Two early 20th-Century Bristol blue ‘Submarine’ poison bottles, with ribs, embossed POISON on one side and REGISERED NO 336907 on the underside — 10cm. (4in.) and 7.8cm. (3in.) wide (2) – Cristie’s

Three submarine POISON bottles and a Skull Poison Bottle – photograph by Daniel Palmer – Elsecar Heritage Center

Web site home page image for the Antique Poison Bottle Collectors Association (APBCA) – Joan Cabanis

About Ferdinand Meyer V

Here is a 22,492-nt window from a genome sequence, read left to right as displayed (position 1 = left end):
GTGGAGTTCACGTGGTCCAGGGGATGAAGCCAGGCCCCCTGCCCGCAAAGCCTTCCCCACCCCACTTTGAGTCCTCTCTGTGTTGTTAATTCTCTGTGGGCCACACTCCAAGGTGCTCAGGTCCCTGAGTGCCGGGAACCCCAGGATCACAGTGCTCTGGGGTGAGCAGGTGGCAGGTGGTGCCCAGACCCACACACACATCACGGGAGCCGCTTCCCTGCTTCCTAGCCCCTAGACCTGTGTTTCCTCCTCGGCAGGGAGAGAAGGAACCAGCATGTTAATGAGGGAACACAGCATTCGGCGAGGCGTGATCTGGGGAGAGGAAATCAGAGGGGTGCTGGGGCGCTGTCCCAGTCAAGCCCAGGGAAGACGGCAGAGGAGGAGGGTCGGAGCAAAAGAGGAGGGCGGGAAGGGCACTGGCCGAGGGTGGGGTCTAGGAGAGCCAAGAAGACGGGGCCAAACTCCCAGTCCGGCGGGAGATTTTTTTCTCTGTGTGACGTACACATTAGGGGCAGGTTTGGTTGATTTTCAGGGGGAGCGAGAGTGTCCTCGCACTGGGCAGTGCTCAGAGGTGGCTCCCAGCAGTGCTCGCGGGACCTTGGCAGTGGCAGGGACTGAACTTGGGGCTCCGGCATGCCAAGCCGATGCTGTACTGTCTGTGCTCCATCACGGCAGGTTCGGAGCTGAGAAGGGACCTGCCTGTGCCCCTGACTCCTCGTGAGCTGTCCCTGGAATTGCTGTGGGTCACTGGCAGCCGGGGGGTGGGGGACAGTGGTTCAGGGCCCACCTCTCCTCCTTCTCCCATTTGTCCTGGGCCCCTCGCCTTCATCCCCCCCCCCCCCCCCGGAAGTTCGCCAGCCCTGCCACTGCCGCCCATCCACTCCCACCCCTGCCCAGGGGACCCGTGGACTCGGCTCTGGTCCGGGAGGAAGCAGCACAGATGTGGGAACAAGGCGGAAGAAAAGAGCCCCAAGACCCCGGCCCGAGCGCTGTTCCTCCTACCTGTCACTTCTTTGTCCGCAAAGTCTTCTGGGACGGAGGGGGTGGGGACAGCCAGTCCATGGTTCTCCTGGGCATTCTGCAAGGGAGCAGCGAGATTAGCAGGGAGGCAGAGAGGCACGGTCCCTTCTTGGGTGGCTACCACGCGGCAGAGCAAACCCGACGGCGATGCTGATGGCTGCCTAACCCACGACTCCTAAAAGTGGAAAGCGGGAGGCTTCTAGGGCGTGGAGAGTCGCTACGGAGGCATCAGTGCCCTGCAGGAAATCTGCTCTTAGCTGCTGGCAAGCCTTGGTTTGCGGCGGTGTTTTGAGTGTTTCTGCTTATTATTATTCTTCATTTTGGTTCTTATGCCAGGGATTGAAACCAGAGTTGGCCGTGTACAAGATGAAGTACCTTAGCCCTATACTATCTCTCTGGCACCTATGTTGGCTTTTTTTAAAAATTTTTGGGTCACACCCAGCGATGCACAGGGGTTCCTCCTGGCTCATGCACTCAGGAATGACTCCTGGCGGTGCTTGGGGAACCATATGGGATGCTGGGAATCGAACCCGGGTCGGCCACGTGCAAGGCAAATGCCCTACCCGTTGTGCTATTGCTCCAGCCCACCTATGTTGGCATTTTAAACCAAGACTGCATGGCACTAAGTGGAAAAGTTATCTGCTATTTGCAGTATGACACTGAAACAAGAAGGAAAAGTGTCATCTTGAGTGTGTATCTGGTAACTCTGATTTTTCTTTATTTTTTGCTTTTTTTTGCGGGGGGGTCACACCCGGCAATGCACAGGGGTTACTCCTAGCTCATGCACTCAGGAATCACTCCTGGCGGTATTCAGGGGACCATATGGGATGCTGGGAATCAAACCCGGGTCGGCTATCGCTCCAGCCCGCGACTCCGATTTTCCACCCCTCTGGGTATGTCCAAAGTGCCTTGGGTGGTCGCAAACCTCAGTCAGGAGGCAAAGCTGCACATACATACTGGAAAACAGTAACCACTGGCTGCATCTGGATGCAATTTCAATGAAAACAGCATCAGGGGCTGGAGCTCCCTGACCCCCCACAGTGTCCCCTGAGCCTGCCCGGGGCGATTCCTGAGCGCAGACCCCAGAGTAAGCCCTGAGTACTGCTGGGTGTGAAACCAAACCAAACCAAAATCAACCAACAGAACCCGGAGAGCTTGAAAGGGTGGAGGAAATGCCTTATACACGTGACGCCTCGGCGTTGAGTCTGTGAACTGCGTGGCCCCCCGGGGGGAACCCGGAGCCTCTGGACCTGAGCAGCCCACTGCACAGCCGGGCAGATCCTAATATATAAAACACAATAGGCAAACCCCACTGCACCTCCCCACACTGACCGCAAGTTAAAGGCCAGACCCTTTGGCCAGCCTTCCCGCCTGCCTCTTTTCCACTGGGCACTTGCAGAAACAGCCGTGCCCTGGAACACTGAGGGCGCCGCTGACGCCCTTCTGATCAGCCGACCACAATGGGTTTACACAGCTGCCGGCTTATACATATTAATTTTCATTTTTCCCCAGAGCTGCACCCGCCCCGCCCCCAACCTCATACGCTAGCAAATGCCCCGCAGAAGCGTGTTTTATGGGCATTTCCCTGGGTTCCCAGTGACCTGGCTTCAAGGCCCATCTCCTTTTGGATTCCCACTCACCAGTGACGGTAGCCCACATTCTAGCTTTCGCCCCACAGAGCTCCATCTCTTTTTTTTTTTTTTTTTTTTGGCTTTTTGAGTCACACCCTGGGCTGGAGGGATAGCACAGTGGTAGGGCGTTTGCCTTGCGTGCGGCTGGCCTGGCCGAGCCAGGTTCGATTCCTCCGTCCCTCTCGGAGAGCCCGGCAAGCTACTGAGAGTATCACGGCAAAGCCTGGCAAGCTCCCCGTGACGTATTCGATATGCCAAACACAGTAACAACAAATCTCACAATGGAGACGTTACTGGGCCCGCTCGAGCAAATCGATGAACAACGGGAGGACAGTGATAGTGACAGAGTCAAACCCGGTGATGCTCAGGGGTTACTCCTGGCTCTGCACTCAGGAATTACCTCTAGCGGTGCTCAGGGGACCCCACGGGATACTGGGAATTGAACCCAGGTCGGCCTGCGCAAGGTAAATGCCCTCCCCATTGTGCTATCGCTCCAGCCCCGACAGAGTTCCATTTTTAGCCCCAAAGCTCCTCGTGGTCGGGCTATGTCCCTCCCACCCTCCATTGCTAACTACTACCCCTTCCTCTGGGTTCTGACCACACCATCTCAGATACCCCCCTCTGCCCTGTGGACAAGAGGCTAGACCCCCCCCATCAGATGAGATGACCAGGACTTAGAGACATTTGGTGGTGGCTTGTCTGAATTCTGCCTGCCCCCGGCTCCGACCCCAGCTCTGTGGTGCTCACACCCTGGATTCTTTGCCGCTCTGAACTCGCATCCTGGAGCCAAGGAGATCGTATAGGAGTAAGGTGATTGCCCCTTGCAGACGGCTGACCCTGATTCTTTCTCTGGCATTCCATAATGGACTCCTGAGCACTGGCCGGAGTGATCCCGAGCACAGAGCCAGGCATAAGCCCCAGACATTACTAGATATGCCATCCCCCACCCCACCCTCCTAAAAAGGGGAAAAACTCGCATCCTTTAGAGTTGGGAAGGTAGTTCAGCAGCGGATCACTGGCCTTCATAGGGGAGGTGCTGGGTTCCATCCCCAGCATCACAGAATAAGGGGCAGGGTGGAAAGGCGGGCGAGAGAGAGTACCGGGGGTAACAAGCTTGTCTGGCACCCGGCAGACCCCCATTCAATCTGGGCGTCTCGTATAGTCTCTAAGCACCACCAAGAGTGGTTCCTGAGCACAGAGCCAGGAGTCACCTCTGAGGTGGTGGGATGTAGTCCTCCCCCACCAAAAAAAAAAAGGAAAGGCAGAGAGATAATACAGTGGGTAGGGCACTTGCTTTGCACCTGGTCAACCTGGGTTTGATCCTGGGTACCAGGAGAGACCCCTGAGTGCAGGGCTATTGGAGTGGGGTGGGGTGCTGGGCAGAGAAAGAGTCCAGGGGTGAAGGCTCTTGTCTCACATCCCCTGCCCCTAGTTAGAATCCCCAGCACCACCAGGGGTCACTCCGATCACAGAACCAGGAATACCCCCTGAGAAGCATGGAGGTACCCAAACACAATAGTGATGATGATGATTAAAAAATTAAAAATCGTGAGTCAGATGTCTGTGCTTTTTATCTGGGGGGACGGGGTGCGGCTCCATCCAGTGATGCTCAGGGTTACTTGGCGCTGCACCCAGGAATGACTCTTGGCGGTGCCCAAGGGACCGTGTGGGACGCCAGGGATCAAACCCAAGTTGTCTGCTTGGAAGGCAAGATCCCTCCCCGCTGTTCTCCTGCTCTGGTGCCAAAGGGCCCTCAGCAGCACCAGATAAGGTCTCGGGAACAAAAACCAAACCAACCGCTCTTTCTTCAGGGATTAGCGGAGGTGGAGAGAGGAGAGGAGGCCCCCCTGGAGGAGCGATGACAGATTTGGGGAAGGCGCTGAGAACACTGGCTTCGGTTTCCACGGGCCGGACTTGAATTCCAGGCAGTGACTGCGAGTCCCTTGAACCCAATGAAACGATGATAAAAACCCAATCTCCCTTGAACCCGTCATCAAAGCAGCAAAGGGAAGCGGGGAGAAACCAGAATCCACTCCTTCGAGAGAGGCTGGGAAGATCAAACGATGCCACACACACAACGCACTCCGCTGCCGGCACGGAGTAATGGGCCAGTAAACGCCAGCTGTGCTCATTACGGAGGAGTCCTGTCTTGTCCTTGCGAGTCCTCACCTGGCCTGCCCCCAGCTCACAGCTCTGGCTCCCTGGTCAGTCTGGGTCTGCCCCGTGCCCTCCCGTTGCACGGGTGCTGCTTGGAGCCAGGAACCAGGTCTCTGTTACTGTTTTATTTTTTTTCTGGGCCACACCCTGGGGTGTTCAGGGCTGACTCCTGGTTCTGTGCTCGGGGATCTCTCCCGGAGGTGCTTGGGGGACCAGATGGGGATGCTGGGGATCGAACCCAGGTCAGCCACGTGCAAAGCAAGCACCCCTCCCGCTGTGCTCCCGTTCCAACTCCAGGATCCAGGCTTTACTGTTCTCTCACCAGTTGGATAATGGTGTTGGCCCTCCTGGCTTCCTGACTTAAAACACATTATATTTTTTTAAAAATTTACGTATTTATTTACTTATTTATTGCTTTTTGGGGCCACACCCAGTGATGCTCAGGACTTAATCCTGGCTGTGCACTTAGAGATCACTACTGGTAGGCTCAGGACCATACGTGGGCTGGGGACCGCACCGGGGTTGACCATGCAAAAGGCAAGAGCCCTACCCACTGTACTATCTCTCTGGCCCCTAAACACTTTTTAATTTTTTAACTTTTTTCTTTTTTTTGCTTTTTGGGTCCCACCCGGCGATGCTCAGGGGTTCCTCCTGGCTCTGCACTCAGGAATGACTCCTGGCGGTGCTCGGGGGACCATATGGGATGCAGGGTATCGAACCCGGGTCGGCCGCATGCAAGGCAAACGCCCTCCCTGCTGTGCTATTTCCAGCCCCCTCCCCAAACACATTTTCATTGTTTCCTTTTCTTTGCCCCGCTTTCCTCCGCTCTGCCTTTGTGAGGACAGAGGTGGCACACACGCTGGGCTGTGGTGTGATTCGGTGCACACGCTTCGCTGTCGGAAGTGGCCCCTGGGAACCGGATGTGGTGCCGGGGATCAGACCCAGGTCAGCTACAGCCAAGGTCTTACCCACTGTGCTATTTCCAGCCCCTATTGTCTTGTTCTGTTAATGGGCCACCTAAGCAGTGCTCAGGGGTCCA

Ferdinand Meyer V is a native of Baltimore, Maryland and has a BFA in Fine Art and Graphic Design from the Kansas City Art Institute and School of Design. Ferdinand is the founding Principal of FMG Design, a nationally recognized design consultation firm. Ferdinand is a passionate collector of American historical glass specializing in bitters bottles, color runs and related classic figural bottles. He is married to Elizabeth Jane Meyer and lives in Houston, Texas with their daughter and three wonderful grandchildren. The Meyers are also very involved in Quarter Horses, antiques and early United States postage stamps. Ferdinand is the past 6-year President of the Federation of Historical Bottle Collectors and is one of the founding members of the FOHBC Virtual Museum.